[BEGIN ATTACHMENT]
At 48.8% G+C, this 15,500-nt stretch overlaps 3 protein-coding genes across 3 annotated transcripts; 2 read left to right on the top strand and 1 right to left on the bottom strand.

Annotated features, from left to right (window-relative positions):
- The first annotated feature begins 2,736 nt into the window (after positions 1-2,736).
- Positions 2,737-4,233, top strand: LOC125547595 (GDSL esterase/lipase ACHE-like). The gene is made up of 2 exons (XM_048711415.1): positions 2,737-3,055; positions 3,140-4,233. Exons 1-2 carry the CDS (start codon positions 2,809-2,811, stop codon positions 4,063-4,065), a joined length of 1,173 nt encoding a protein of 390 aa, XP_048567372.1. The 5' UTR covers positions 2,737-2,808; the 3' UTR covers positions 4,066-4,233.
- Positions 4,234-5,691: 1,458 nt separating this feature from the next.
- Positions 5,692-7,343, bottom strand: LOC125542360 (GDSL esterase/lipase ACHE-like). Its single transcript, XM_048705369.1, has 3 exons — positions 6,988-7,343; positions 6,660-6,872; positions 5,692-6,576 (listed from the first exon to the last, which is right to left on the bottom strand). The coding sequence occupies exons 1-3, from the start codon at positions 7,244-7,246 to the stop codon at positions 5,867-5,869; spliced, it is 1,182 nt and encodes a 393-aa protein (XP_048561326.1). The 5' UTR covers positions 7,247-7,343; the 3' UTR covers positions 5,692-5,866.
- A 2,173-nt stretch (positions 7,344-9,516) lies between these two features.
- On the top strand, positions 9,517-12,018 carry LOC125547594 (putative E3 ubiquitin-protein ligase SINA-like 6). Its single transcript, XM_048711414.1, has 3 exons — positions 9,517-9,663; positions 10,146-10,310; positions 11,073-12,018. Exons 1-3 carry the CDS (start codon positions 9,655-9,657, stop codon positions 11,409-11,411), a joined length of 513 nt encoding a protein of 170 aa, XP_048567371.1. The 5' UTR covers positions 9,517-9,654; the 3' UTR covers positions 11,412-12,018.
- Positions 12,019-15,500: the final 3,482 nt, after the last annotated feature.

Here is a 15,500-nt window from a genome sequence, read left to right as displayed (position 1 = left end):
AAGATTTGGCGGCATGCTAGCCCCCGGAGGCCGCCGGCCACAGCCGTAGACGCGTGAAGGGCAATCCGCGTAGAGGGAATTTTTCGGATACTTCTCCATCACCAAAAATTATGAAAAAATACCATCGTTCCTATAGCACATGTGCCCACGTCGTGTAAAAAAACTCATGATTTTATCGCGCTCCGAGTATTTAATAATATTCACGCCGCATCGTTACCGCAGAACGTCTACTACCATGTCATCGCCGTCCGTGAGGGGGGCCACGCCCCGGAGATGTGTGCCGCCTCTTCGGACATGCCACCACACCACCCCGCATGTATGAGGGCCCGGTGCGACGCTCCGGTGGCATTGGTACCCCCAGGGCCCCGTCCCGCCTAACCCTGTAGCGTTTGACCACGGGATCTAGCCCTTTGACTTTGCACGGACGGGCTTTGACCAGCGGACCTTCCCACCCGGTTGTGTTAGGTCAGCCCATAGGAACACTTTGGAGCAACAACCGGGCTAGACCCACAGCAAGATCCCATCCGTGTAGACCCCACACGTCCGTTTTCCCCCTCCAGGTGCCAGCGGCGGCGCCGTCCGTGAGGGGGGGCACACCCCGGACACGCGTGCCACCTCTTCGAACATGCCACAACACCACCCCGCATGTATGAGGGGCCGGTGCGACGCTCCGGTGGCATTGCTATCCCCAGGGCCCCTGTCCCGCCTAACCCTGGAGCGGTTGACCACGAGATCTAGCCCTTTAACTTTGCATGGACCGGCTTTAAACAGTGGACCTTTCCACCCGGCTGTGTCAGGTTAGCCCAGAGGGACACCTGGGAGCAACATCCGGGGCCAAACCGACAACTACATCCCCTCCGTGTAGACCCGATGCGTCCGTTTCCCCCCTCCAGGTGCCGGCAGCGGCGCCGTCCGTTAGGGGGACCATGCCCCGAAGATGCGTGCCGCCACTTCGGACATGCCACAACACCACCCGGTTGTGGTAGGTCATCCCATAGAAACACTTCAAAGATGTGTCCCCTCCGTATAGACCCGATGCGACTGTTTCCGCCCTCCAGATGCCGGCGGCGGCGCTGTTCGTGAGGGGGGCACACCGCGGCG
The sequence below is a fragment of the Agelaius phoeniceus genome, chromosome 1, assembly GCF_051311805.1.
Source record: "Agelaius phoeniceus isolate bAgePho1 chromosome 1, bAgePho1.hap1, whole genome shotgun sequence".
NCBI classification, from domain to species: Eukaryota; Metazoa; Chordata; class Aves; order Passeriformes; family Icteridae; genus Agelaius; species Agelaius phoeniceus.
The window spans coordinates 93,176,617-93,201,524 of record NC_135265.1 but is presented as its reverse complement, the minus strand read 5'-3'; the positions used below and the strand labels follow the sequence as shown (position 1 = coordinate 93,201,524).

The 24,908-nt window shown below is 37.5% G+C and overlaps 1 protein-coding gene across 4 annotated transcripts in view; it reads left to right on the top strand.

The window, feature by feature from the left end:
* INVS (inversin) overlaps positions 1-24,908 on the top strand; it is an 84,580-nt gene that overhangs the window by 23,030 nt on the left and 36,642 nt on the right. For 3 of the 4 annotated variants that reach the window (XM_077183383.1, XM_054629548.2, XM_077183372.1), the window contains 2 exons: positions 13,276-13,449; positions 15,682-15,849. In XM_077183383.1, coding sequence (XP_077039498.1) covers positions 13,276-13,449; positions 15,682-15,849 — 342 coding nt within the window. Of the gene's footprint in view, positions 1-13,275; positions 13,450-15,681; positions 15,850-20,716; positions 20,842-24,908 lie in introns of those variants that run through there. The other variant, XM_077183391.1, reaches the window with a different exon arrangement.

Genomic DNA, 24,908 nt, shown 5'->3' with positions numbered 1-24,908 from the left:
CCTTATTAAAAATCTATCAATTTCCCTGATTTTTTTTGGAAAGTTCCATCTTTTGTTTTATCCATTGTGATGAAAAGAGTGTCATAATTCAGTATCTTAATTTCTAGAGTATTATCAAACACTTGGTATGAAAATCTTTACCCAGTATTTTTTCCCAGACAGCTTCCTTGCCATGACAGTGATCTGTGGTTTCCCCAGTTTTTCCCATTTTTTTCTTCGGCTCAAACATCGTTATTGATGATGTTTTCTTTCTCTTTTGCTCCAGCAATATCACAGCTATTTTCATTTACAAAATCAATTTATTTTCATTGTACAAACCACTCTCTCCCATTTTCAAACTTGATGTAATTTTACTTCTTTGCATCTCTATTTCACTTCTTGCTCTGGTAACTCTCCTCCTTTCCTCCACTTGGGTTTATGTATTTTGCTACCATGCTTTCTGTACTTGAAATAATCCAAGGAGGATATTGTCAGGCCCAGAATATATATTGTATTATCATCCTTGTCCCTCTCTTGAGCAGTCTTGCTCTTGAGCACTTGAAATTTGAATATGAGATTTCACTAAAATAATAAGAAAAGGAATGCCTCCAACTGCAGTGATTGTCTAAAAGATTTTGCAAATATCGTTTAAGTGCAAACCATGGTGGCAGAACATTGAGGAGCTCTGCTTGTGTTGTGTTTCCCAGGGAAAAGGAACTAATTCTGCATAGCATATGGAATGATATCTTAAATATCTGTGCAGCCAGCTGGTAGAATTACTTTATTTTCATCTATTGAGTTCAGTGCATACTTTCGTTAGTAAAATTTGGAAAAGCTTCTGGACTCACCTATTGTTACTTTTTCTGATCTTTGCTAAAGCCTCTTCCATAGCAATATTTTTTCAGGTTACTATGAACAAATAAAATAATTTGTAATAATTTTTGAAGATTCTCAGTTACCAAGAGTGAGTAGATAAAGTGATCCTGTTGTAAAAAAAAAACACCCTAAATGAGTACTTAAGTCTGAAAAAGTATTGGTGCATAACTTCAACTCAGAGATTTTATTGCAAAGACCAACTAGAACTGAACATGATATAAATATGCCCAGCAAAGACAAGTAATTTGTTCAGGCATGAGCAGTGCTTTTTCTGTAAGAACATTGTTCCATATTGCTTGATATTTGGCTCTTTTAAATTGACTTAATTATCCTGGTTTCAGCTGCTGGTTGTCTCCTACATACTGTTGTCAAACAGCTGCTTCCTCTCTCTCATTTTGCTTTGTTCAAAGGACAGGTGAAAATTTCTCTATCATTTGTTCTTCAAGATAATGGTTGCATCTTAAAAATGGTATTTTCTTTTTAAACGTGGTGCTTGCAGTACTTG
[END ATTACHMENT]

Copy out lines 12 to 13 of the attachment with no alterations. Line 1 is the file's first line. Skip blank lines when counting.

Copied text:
The sequence below is a fragment of the Agelaius phoeniceus genome, chromosome 1, assembly GCF_051311805.1.
Source record: "Agelaius phoeniceus isolate bAgePho1 chromosome 1, bAgePho1.hap1, whole genome shotgun sequence".